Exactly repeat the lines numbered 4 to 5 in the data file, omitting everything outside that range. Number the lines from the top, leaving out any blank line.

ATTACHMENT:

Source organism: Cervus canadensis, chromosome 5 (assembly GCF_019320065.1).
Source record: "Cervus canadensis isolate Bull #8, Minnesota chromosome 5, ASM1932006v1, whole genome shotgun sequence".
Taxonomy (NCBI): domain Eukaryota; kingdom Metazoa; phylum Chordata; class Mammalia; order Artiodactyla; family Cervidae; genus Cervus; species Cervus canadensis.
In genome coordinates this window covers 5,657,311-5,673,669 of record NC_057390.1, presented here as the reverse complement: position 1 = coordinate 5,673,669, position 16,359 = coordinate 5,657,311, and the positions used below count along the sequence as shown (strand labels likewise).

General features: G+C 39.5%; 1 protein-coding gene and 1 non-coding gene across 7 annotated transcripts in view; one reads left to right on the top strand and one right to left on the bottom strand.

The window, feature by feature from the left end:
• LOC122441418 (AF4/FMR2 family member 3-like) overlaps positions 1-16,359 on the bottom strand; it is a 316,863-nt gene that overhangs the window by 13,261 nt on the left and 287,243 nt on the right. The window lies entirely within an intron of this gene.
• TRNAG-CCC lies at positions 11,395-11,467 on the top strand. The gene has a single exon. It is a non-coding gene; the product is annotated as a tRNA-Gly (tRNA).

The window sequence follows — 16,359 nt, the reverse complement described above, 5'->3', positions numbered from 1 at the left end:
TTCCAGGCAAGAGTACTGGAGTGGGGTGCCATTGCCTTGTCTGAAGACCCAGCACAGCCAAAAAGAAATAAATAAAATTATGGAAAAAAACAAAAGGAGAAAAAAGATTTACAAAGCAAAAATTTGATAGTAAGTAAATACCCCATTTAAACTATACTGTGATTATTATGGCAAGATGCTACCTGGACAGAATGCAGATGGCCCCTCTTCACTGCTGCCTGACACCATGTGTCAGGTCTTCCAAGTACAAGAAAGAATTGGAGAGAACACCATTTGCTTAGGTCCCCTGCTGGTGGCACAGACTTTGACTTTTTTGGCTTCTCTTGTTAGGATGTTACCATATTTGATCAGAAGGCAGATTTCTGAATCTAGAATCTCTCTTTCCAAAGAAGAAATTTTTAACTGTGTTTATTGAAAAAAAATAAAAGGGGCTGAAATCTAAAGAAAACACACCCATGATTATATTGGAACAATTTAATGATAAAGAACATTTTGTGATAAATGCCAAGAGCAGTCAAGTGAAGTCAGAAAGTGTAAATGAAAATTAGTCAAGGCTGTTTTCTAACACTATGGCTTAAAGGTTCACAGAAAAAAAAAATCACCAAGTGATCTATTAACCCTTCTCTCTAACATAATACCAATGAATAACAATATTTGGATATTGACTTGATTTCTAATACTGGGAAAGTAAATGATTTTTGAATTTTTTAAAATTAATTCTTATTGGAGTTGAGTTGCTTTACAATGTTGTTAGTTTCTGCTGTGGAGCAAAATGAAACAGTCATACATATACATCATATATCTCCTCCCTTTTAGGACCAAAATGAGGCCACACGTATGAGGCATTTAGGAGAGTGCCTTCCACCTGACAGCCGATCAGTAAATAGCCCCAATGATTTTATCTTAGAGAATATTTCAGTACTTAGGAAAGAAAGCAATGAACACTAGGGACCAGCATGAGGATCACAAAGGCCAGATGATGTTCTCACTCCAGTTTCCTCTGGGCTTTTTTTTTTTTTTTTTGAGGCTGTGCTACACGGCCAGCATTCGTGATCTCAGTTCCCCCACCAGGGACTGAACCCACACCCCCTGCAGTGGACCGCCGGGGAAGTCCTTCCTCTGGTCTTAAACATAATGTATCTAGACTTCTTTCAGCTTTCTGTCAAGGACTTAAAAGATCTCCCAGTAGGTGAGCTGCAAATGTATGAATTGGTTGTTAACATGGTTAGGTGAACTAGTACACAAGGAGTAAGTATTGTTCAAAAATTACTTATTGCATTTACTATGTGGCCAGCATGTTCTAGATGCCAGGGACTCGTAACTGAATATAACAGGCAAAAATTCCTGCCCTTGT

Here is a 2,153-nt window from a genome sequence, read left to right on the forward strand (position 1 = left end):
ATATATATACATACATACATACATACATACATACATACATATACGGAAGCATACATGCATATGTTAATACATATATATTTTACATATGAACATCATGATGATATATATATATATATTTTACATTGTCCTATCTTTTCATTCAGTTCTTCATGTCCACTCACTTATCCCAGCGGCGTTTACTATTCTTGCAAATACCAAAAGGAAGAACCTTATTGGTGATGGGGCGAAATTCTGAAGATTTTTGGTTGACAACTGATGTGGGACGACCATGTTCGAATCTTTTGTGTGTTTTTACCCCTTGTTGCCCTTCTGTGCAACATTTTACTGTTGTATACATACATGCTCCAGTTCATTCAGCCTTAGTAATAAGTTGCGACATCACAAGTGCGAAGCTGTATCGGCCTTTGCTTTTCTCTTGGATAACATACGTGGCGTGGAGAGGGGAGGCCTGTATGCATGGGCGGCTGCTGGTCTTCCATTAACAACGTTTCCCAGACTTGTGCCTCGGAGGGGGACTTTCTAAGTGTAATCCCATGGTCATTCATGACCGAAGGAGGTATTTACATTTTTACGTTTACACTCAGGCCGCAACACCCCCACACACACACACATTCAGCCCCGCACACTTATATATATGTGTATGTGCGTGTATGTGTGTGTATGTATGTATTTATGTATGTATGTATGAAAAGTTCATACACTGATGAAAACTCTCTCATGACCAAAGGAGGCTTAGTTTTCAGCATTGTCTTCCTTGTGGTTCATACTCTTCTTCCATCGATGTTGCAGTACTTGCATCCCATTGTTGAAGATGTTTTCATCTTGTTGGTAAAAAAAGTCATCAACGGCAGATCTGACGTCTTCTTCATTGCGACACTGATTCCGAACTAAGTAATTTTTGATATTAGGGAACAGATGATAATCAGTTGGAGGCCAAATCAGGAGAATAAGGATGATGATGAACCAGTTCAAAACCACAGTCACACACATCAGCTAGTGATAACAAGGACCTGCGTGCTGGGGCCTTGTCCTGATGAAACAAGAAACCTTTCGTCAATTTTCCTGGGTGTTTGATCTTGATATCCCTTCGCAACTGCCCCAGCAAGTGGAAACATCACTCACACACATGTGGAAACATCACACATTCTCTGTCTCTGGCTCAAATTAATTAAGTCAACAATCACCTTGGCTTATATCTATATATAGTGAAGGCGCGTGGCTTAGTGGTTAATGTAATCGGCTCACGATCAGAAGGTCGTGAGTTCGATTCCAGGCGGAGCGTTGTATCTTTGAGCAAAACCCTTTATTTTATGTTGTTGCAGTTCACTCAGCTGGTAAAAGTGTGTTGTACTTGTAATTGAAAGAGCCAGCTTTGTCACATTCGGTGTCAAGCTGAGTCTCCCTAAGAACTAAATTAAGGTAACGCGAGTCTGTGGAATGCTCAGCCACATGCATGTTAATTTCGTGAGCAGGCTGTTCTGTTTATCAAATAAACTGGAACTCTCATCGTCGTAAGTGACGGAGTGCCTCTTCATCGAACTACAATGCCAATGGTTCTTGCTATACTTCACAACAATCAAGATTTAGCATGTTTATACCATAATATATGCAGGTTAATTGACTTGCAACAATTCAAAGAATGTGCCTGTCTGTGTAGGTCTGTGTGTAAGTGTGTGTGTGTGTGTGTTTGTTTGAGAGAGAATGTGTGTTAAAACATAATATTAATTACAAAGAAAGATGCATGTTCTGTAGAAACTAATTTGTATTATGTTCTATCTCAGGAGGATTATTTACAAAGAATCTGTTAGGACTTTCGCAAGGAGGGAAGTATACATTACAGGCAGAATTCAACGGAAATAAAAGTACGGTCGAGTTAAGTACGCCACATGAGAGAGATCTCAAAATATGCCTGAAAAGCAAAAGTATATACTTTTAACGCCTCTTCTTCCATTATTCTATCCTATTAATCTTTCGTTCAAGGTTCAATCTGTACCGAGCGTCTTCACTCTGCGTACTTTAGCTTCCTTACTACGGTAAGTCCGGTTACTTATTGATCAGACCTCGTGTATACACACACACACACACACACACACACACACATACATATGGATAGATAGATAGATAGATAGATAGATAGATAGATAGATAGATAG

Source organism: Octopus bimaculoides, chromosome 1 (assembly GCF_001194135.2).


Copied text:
In genome coordinates this window covers 5,657,311-5,673,669 of record NC_057390.1, presented here as the reverse complement: position 1 = coordinate 5,673,669, position 16,359 = coordinate 5,657,311, and the positions used below count along the sequence as shown (strand labels likewise).

General features: G+C 39.5%; 1 protein-coding gene and 1 non-coding gene across 7 annotated transcripts in view; one reads left to right on the top strand and one right to left on the bottom strand.